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What Temperature of Coffee Exceeds the Pain Threshold? Pilot Study of a Sensory Analysis Method as Basis for Cancer Risk Assessment

University of Applied Sciences Albstadt-Sigmaringen, Department Life Sciences, Anton-Günther-Str. 51, 72488 Sigmaringen, Germany
Chemisches und Veterinäruntersuchungsamt (CVUA) Karlsruhe, Weissenburger Strasse 3, 76187 Karlsruhe, Germany
Author to whom correspondence should be addressed.
Foods 2018, 7(6), 83;
Received: 25 April 2018 / Revised: 23 May 2018 / Accepted: 26 May 2018 / Published: 1 June 2018
(This article belongs to the Special Issue Analysis of Sensory Properties in Foods)


The International Agency for Research on Cancer (IARC) evaluates “very hot (>65 °C) beverages” as probably carcinogenic to humans. However, there is a lack of research regarding what temperatures consumers actually perceive as “very hot” or as “too hot”. A method for sensory analysis of such threshold temperatures was developed. The participants were asked to mix a very hot coffee step by step into a cooler coffee. Because of that, the coffee to be tasted was incrementally increased in temperature during the test. The participants took a sip at every addition, until they perceive the beverage as too hot for consumption. The protocol was evaluated in the form of a pilot study using 87 participants. Interestingly, the average pain threshold of the test group (67 °C) and the preferred drinking temperature (63 °C) iterated around the IARC threshold for carcinogenicity. The developed methodology was found as fit for the purpose and may be applied in larger studies.

Graphical Abstract

1. Introduction

Since 2016, the cancer risk in connection to hot beverage consumption has received increased scrutiny from science and consumers alike. The reason for this has been the classification of “very hot beverage consumption” by the International Agency for Research on Cancer (IARC) into group 2A as “probably carcinogenic to humans” [1,2]. Specifically, the risk of developing oesophageal carcinoma increases with the consumption of very hot beverages as shown by a number of epidemiological studies [3,4,5,6,7,8]. Beverages above 65 °C are considered “very hot” [1,2].
There are only a few studies available that researched the perception of temperature when consuming hot drinks. In general, the thermoreceptors are responsible for the sensation of heat and cold. These receptors are located in the skin and mucous membranes. When an action potential occurs, these receptors relay the stimulus to the nervous system, triggering a sensation [9,10]. The thermoreceptors are located 0.1 to 0.6 mm below the skin surface, in the dermis. These receptors are located not only on the surface of the skin, but also inside the body, e.g., on the internal organs and their mucous membranes [11]. The thermoreceptors can be divided into cold and warm ones. These react during cooling or warming with an impulse increase, thus leading to an action potential. More specifically, transient receptor potential (TRP) channels sense hot and cold. TRP channels respond to stimuli from temperature, pressure, inflammatory agents, and receptor activation. TRP cation channel subfamily V member 1 (TRPV1) receptors open at temperatures greater than 43 °C. TRP cation channel subfamily M member 8 (TRPM8) channels sense cooling, and open at temperatures <26 °C [12,13]. TRPV1 and TRPM8 channels have unusually large Q10 values (>15 for TRPV1) [12,14,15].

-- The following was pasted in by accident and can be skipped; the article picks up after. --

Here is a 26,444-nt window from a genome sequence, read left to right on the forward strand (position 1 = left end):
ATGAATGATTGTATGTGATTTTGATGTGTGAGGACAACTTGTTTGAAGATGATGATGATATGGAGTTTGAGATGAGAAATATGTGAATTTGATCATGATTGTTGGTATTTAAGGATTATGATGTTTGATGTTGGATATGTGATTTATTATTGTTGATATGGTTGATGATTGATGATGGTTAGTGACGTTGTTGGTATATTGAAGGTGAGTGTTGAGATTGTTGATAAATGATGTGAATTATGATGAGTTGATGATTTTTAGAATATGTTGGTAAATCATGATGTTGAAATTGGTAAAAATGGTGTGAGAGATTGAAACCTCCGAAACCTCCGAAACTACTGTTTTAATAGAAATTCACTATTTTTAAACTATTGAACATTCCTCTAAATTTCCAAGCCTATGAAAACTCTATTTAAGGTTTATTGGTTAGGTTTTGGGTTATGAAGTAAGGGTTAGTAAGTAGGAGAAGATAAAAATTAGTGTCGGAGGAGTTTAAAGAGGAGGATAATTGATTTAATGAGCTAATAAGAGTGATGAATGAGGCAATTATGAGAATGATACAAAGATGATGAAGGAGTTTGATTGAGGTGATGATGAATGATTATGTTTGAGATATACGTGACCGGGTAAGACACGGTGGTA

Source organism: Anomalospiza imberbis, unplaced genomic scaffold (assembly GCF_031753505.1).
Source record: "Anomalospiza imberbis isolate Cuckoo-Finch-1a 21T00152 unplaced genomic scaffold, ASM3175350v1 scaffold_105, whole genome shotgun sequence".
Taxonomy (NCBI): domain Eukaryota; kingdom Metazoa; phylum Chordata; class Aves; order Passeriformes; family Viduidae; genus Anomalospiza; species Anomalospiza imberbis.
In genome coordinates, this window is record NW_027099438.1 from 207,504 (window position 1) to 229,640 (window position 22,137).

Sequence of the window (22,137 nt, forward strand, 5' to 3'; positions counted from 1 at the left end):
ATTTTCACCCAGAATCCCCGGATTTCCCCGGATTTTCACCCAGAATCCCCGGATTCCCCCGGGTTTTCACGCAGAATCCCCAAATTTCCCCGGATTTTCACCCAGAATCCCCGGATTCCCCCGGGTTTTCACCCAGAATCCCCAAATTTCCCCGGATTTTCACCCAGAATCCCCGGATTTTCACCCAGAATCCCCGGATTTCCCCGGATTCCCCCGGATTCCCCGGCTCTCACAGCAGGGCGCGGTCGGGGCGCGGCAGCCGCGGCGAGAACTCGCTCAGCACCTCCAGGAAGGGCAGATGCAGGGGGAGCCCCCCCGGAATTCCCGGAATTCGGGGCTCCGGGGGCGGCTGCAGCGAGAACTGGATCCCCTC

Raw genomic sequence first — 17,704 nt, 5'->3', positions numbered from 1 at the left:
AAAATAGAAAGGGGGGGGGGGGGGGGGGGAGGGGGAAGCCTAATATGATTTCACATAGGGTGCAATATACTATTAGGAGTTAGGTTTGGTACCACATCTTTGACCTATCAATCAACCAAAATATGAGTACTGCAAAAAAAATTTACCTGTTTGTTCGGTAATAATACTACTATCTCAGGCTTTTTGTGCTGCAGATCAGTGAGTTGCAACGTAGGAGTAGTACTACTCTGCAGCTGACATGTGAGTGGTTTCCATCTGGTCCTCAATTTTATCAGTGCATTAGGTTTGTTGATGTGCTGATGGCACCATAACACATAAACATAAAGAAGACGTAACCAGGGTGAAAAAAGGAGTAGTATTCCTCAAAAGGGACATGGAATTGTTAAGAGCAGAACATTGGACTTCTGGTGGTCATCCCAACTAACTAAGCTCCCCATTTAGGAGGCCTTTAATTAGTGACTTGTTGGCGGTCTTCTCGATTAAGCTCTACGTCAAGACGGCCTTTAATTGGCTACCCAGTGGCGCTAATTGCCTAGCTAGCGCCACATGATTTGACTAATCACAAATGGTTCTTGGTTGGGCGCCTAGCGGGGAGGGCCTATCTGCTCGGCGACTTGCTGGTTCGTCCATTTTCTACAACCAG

Important factors in the sensation of temperature are the absolute temperature, the steepness of the change in the temperature which affects the skin during a certain time and the size of the irritated body surface. In addition, the thermal conductivity of the object or the fluid plays a role [11]. Above temperatures of about 44–45 °C, the human begins to develop a painful heat sensation. Pain stimuli are absorbed by pain receptors. These receptors are located in the epithelia of the skin and mucous membranes. These receptors do not approach a specific organ but run in the intercellular clefts of the epithelium. The pain receptors react differently to different stimuli, e.g., on heat, pressure and strain [11]. Only after a series of action potentials and the exceedance of the threshold value, a pain stimulus is triggered [11]. At higher temperatures (surface temperatures of >70 °C for less than one second), trans-epidermal necrosis may occur [16].
The increase in the temperature at the tongue surface results from the contact temperature between the liquid and the tongue. The contact temperature is the point at which two bodies touch each other at different temperatures. This temperature can be estimated by the simple Formula (1) [17]:
T K = T 2 + b 1 b 1 + b 2 * ( T 1 T 2 )
where TK = Contact temperature, b1/2 = Thermal effusivity, T1/2 = Temperature of body ½.
The skin temperature is about 37.4 °C with a thermal effusivity of about 1.3 kWs0.5m−2K−1. The thermal effusivity of water, on the other hand, is 1.6 kWs0.5m−2K−1 [17]. If the coffee has a temperature of 70 °C, thus the contact temperature estimation will be about 55 °C. On the other hand, the formula results in a temperature of 57 °C, which would cause the tongue to be heated at around the pain threshold temperature of 48 °C [18]. This is corroborated by the optimal drinking temperature of 57.8 °C postulated by Brown and Diller [19] based on data modelling for simulating burns from various in vivo studies. These theoretical estimations well confirm the measurements of proband’s tongue surfaces of Lee et al. [18]. Recommended maximum temperatures for water to avoid burning were 65 °C for contact periods up to 1 s duration and 60 °C for contact periods of 3–4 s [20].